President Donald Trump shared an article with his nearly 70 million followers that named the alleged Ukraine whistleblower on Thursday.
Trump retweeted a post published by his reelection campaign in response to the whistleblower’s attorney calling for Republican Tennesee Sen. Marsha Blackburn to be removed from the Senate Whistleblower Caucus for claiming earlier this year that “Vindictive Vindman is the ‘whistleblower’s’ handler,” referring to National Security Council official Lt. Col. Alexander Vindman.
“It's pretty simple. The CIA ‘whistleblower’ is not a real whistleblower!” the tweet said, linking to a Washington Examiner article that named the alleged whistleblower.
Ivanka pleads with Trump not to say the name:
The tweet came days after The Daily Beast reported that Ivanka Trump and White House counsel Pat Cipollone warned Trump against publicly saying the name.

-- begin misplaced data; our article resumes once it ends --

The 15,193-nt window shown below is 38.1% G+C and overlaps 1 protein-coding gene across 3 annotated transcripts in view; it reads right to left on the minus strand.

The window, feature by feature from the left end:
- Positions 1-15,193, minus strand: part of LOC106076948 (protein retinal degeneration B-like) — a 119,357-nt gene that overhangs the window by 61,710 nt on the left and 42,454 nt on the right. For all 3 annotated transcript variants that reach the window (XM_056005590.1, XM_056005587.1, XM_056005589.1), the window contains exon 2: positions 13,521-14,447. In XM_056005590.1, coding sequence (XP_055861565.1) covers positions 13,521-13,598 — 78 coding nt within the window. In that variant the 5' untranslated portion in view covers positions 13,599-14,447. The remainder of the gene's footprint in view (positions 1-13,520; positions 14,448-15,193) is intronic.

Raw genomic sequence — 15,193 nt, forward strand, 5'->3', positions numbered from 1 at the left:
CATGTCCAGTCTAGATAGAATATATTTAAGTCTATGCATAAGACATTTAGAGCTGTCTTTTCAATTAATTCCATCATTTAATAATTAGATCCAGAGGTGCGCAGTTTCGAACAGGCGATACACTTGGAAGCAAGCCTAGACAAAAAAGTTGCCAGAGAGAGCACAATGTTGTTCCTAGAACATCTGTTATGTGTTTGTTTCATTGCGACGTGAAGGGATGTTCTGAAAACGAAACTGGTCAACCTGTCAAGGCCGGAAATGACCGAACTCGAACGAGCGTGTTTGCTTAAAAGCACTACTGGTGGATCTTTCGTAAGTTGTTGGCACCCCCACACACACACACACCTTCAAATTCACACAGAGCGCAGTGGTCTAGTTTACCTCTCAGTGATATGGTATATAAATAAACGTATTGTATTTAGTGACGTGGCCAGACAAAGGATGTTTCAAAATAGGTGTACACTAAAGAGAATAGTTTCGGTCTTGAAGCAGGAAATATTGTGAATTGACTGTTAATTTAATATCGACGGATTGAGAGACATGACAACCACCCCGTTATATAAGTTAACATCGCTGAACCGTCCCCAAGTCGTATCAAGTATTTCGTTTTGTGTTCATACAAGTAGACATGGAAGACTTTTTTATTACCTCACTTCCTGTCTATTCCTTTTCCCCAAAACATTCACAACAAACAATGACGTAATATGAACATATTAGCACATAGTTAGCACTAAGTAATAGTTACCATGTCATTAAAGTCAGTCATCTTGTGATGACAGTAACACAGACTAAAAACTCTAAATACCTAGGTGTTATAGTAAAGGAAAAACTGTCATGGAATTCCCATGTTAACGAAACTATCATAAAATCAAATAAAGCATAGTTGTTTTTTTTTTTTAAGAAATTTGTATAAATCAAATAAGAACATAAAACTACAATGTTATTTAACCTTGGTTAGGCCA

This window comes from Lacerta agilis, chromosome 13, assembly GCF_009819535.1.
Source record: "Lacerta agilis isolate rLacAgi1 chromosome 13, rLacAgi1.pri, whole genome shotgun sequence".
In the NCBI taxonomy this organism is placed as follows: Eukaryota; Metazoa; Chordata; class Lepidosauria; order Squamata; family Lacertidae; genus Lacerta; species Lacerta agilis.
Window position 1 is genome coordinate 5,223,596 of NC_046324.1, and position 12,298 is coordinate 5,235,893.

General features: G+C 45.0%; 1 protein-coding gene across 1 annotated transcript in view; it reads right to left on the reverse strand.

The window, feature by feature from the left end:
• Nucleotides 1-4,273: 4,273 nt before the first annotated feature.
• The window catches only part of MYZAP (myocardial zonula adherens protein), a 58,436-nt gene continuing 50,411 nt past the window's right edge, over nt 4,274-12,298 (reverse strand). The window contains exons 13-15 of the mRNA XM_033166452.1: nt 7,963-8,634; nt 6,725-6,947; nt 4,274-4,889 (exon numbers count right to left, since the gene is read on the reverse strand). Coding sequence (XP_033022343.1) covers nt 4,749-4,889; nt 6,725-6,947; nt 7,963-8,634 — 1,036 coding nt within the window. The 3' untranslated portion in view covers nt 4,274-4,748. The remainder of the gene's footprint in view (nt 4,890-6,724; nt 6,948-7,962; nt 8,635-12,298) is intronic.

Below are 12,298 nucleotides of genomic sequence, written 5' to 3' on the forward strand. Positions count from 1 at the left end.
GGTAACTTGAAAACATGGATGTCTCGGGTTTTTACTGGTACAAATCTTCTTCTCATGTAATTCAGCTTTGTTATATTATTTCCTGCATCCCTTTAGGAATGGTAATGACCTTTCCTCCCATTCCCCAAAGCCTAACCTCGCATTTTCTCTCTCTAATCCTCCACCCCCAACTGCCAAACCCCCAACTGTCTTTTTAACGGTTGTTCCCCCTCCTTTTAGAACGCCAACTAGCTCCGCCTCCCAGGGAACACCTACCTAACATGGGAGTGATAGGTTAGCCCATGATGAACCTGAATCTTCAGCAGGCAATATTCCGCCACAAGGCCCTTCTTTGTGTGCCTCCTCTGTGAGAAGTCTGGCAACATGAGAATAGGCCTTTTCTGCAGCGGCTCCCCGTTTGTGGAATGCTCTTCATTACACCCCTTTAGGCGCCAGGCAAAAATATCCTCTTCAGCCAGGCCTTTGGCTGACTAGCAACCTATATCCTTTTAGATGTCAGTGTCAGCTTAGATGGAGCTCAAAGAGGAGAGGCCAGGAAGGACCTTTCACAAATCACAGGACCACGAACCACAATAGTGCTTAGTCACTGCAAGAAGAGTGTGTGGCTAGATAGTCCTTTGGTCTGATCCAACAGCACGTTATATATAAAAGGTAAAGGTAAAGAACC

Trump has known the name since August, according to the report, and “has gossiped on numerous occasions about this individual’s biography and alleged political biases with confidants, friends, lawyers, administration officials, family, and cable-news personalities.”
Many close to the president are “genuinely surprised” he hasn’t already named the whistleblower.
Ivanka and Cipolline have explicitly told the president that it would be unwise for him to publicly say the name.
“It is not a matter of if but when he will say it,” a senior administration official told The Daily Beast. "It’s my sense he is waiting for more cover from others before he does.”
Whistleblower attorneys say outing is illegal:
Lawyers Eric Havian and Michael Roenickher, who have represented numerous whistleblowers, wrote in a USA Today editorial that outing the whistleblower is illegal.
"The most vocal Trump defenders in Congress have fallen into lockstep, excoriating Democrats for maintaining the whistleblower's anonymity while in almost every case carefully avoiding disclosure themselves,” they wrote. "The Intelligence Community Whistleblower Protection Act makes it unlawful to take any 'action constituting reprisal' against whistleblowers who follow the proper procedures to report national security concerns, as the whistleblower did here. The law is clear that 'outing' a whistleblower can indeed constitute retaliation and reprisal."